The House Appropriations Committee approved the fiscal year 2017 Financial Services and General Government Appropriations bill. The bill provides annual funding for the Treasury Department, Judiciary Department, Securities and Exchange Commission, and other related agencies, including the Federal Reserve System and Consumer Financial Protection Bureau.
The bill totals $21.7 billion in funding—$1.5 billion below the fiscal year 2016 enacted level and $2.7 billion below President Obama’s budget request. According to the committee’s press release, the legislation targets resources to programs that will help boost economic growth and opportunity, protect consumers and investors, promote an efficient federal court system, and stop financial crime. However, the legislation reduces funding for lower-priority or underperforming programs and agencies.
"The job of this bill is two-fold: to make wise investments with taxpayer dollars in the programs and agencies that we need to grow our economy and enforce our laws, and to tightly hold the reins on overspending and overreach within federal bureaucracies," Chairman Hal Rogers (R-Ky) said. "This bill makes great strides on all—carefully investing taxpayer dollars in programs that promote opportunity, while keeping these agencies accountable to the American people."
CFPB oversight. The appropriations bill includes a provision that would increase oversight over the CFPB by bringing funding for the agency under the annual congressional appropriations process, instead of direct funding from the Fed. This change is intended to allow for increased accountability and transparency of the agency’s activities and use of tax dollars. The legislation would also change the leadership structure of the CFPB from a single Director to a five-member Commission, and require the CFPB to study the use of pre-dispute arbitration prior to issuing regulations.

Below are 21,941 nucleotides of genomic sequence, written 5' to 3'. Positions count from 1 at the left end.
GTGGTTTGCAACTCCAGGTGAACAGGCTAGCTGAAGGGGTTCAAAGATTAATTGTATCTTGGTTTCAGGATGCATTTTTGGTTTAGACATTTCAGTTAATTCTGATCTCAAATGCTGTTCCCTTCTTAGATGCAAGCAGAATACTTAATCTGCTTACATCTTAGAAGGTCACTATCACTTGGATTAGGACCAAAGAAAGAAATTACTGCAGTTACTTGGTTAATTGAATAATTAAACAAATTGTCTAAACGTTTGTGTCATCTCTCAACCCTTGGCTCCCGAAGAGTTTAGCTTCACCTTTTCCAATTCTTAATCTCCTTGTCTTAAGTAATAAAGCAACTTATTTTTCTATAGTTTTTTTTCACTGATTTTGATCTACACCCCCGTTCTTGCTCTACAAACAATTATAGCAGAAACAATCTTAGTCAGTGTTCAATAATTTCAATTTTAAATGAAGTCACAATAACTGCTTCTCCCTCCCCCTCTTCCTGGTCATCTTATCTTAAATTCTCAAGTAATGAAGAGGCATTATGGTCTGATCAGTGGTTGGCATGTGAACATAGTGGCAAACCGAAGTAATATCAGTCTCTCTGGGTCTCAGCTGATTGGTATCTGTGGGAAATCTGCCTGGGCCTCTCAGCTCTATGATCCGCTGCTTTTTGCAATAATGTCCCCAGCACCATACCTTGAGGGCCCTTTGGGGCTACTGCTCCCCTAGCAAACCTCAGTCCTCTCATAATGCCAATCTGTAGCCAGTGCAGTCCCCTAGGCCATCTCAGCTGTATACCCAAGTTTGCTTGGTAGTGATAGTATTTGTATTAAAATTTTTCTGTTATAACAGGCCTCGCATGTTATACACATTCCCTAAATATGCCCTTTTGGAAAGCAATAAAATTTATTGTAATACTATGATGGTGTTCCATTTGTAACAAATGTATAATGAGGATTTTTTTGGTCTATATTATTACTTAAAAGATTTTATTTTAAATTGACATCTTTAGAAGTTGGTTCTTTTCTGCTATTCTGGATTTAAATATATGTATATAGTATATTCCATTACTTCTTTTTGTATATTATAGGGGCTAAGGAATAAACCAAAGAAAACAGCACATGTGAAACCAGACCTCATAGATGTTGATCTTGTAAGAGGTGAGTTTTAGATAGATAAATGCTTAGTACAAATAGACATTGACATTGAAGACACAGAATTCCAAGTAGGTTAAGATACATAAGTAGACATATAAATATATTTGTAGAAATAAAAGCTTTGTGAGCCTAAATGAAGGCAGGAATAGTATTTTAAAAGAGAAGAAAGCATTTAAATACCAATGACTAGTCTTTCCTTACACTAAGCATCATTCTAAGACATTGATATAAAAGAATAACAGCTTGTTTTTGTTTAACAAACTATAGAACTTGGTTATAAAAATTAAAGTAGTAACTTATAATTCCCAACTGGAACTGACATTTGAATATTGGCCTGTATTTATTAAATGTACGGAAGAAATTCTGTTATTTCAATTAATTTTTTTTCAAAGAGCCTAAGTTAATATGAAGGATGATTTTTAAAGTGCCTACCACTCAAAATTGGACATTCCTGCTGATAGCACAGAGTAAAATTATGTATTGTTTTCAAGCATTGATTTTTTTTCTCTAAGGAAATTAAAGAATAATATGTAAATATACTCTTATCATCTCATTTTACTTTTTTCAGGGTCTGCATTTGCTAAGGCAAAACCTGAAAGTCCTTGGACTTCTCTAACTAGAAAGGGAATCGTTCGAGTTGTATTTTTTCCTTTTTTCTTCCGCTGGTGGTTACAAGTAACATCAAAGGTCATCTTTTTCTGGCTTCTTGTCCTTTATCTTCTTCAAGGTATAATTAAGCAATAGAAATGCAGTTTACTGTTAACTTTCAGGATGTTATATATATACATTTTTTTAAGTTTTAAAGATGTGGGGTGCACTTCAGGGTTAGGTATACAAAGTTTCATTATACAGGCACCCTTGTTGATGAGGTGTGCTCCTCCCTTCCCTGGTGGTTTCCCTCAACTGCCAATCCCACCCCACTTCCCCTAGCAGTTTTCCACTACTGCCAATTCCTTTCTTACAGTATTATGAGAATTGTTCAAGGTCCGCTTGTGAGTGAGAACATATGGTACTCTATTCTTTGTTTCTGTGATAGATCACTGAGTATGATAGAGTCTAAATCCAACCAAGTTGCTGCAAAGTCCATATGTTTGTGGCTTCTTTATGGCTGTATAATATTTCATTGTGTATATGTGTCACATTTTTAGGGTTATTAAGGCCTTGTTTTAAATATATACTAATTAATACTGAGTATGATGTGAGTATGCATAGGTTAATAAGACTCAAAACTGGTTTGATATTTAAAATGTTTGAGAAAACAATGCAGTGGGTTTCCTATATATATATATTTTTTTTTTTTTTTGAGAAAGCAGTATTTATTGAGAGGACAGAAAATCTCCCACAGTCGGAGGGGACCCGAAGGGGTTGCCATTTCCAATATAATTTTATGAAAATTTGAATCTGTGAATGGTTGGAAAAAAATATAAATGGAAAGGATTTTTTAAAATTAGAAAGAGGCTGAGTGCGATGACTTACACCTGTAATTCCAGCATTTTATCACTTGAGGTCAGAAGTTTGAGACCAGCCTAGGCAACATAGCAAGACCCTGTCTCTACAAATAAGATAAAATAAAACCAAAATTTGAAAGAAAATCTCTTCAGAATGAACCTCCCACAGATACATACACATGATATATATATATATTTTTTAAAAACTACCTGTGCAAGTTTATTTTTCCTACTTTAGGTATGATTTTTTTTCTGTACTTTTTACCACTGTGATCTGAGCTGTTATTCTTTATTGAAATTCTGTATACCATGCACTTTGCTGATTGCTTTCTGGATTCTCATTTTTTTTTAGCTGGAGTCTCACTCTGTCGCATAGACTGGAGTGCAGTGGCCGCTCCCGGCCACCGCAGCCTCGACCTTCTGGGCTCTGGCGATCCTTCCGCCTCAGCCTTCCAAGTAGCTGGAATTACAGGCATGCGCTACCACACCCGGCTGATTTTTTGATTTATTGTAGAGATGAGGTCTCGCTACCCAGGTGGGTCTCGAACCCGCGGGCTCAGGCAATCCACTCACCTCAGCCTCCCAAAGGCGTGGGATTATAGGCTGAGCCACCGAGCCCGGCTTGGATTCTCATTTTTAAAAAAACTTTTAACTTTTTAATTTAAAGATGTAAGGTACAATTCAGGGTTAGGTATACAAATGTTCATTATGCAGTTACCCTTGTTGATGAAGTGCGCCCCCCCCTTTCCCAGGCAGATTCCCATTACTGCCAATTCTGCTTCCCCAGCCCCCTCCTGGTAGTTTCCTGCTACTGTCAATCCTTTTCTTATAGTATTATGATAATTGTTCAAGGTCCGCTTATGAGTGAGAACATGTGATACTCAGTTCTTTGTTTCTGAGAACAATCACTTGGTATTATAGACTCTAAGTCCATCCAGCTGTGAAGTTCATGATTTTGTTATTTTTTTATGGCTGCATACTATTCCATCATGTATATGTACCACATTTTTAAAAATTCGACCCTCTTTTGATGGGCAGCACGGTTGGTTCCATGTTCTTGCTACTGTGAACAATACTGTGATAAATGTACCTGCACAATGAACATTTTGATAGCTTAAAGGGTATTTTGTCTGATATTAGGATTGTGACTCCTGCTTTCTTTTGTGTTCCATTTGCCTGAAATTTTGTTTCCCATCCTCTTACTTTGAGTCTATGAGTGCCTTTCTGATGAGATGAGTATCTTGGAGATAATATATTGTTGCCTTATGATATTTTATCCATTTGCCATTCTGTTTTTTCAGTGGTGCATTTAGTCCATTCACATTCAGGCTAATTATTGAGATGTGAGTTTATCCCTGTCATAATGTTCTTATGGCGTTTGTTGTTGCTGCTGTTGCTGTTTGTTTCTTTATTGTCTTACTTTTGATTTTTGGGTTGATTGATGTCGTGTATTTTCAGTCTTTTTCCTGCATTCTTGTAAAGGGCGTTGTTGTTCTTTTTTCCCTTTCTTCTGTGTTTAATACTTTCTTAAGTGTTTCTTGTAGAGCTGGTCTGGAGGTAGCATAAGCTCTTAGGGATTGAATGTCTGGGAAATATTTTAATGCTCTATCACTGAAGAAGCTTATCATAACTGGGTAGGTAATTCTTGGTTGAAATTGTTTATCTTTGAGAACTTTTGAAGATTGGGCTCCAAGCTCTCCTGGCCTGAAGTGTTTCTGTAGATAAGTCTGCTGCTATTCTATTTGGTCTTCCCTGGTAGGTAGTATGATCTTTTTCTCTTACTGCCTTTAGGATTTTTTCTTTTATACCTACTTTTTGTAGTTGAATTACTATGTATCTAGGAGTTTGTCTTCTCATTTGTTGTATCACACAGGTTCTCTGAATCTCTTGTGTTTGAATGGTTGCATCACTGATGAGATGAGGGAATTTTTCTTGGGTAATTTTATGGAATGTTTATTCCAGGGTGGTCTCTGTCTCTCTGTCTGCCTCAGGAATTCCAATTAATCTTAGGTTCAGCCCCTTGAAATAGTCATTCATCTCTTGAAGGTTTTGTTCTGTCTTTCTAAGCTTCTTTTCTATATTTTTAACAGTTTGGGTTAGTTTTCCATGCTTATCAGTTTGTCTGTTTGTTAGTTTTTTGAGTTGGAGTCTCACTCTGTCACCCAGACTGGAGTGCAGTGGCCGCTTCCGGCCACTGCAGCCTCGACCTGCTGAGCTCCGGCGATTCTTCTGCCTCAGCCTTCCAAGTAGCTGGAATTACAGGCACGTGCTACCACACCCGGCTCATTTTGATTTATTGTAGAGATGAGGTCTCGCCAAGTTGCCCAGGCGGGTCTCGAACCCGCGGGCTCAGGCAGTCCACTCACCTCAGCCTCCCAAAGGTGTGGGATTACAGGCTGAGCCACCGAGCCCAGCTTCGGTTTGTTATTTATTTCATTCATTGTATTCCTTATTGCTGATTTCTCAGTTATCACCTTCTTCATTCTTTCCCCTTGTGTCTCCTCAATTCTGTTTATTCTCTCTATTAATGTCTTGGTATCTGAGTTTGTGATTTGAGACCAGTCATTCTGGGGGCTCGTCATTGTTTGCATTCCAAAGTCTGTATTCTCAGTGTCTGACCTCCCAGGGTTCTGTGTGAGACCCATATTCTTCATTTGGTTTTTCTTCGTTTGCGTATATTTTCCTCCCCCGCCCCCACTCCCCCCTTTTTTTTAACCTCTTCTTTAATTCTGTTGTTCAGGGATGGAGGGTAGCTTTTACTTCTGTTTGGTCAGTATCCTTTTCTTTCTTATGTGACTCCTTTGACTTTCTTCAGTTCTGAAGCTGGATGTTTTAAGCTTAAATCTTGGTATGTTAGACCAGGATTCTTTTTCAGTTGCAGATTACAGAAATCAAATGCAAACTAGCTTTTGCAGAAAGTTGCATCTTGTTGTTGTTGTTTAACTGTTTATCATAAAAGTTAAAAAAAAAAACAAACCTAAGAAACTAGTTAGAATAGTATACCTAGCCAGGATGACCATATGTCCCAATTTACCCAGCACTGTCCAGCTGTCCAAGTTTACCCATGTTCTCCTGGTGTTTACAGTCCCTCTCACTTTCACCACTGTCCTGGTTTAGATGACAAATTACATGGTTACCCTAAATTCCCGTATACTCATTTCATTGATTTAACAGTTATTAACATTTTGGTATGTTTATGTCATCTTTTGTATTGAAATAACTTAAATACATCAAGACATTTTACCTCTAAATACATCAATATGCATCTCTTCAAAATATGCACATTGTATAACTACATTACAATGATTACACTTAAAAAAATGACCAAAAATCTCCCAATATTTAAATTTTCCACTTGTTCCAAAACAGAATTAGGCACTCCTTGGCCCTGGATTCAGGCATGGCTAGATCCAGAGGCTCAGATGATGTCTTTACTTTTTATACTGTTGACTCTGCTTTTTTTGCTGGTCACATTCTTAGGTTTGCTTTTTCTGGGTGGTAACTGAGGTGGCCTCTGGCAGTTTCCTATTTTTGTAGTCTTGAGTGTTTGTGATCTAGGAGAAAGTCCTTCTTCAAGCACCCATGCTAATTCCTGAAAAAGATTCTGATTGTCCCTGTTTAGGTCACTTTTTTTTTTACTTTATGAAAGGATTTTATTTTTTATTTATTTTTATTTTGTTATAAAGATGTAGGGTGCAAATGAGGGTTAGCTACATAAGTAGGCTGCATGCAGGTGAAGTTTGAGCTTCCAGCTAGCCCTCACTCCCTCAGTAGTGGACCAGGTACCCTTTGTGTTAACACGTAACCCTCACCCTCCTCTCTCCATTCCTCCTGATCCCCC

Amendment added. An amendment proposed by Reps. Steven Palazzo (R-Miss) and Henry Ceullar (D-Texas) would prohibit funding for the CFPB to finalize or implement a rule that would restrict payday lending until the bureau completes a report, with public comment, on the impact of the rule on populations with limited access to credit, and until it identifies existing credit products available to replace the current sources of short-term, small-dollar credit. The amendment was adopted by a 30-18 vote.
Hobbling the CFPB. In response to the committee passage, Rep. Maxine Waters (D-Calif), Ranking Member of the House Financial Services Committee, reproached Republicans for "using every tool at their disposal to push an agenda that would hurt consumers and threaten the stability of our financial system." According to Waters, the spending bill would "hobble" the CFPB by changing its structure and funding stream. "The bill would place unnecessary delays on the CFPB’s efforts to rein in predatory payday lenders who trap consumers in a never-ending cycle of debt. And it would remove protections for consumers purchasing manufactured homes from being saddled with exorbitant interest rates and fees."
Rolling back financial reform. According to Americans for Financial Reform, the funding bill will "roll back financial reform and undermine consumer protection." In a press release, the trade association continued saying, "These ideological policy provisions have no business being added to such a measure…The riders, which include some that were part of the base bill and others that were added as amendments, would seriously weaken oversight of Wall Street and of predatory lenders. By doing so, they threaten the economic security of American families, communities, and businesses."
Support for funding bill. Supporting the funding bill is the Consumer Bankers of America, who applauded the committee for taking "steps to make needed improvements to the CFPB on behalf of consumers."
Companies: Americans for Financial Reform; Consumer Bankers of America
MainStory: TopStory BankingOperations CFPB DoddFrankAct FinancialStability OversightInvestigations
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